The momentum is strong in New Haven, but more focus needs to be placed on policy that addresses provider education. The introduction to opioids is very frequently in the hands of prescribers who may or may not be aware of their impact. The City of New Haven has already launched a fight against addiction by filing a lawsuit against numerous pharmaceutical companies for deceptive marketing of prescription opioids, but more can be done.

Within the next few months, policy should be established by City of New Haven to address formalized provider training in opioid prescription and addiction treatment, beginning at YNHH. It is particularly important that continuing education is mandatory for providers of all specialties.  All providers prescribe narcotics, and all have patients who are addicts, whether they are aware of it or not. Training should be aimed at recognizing these patients and providing the appropriate avenues toward treatment for them.

The Golden Gate Binge

August 19, 2018 by

Yes, San Franciscans like to drink. In fact, a whopping 50% of male residents binge drink. In the short term, binge drinking is associated with increased motor vehicle accidents, intimate partner violence, and alcohol poisoning. Over many years it can lead to memory problems, cancer, liver disease, and stroke. Because of its social acceptance, alcohol-related disease and costs are often swept under the rug and ignored as a major public health problem. The reality is, however, that there are more than 2,300 alcohol-related hospitalizations and emergency room visits per year.  That’s more than hospitalizations for diabetes, COPD, or hypertension. This leaves the city with an estimated 17.7 million dollars in unreimbursed medical expenses each year.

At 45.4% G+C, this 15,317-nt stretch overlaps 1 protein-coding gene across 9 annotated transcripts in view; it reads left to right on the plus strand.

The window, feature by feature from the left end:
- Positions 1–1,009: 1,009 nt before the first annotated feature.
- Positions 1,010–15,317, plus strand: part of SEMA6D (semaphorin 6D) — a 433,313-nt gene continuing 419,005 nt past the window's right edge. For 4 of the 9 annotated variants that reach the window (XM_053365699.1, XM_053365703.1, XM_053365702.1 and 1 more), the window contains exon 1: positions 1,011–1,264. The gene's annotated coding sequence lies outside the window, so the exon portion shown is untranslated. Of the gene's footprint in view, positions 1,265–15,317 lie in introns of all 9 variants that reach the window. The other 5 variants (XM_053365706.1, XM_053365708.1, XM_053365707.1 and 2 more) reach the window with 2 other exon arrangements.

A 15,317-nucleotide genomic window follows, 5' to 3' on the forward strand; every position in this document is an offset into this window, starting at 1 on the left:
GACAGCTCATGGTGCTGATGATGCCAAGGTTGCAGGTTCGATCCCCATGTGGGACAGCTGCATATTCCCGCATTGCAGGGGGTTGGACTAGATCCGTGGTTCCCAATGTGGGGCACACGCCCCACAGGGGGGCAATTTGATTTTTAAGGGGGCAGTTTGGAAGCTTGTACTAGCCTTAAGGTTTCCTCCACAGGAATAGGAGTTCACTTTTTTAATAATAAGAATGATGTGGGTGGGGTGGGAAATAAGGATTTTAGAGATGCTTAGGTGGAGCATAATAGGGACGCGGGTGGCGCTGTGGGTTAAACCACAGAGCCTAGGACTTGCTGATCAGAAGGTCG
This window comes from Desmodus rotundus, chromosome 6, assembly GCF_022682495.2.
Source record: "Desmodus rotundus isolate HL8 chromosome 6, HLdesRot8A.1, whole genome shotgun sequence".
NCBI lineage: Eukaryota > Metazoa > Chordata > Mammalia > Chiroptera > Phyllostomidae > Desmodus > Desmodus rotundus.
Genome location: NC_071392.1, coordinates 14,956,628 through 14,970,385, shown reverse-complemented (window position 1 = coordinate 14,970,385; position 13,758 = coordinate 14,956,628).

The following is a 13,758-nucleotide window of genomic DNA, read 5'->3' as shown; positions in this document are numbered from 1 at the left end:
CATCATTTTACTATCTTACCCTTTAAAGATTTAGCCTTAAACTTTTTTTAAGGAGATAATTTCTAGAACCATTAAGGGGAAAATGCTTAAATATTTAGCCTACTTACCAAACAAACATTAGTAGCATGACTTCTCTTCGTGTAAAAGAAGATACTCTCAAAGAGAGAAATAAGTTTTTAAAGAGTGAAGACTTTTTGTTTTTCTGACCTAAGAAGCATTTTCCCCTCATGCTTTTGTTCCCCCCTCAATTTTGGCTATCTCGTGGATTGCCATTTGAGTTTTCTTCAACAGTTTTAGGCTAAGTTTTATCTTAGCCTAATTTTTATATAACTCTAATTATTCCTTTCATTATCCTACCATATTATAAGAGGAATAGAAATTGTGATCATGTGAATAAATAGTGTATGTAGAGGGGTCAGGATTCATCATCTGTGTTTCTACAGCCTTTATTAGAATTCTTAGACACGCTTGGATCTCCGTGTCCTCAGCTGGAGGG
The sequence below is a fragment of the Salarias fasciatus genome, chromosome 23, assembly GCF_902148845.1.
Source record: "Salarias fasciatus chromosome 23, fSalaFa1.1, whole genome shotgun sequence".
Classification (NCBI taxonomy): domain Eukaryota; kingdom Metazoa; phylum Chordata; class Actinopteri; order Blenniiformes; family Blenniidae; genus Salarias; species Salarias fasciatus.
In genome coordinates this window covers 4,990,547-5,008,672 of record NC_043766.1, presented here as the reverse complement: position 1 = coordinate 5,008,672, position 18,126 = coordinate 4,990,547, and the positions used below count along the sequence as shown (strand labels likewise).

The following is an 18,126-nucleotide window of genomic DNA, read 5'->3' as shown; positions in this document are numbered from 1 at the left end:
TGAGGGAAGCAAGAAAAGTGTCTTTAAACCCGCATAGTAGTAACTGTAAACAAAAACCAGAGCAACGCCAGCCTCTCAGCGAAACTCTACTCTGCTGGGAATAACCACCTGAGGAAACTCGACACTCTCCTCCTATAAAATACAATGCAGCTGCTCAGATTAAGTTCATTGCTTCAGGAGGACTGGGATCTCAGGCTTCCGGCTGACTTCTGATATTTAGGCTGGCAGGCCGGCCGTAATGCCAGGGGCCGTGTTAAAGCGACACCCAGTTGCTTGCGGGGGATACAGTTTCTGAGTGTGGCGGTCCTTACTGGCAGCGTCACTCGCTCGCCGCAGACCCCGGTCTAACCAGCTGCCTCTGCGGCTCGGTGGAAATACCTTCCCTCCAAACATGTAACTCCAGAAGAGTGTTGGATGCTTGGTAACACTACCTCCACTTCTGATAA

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SFDPH Community Needs Assessment 2016

Cue taxation for intoxication. Or for hospitalizations, whatever you’d like to call it, excise alcohol tax is proven to reduce alcohol consumption. California has one of the lowest alcohol taxes in the nation. The tax on liquor is just $3.30 per gallon whereas our neighbor Oregon taxes at $22.78 per gallon. No city within California imposes a higher alcohol tax than the state requires; however, with the unreimbursed costs to the city of San Francisco an increased tax would recover most of the costs to the city. A measly 5 cent tax per drink could annually pay back the majority of alcohol’s financial burden on the city.  A larger 25 cent tax (when was the last time you walked past a quarter on the ground and actually picked it up?) could reduce alcohol consumption by 9%!

Our city has been ignoring the growing problem of alcohol abuse which is taking a toll both physically and financially. For a city with such a strong dedication to public health, it is embarrassing to have one of the lowest alcohol tax rates in the nation. It’s time to step up and reduce alcohol-related hospitalizations. Spare a quarter for San Francisco?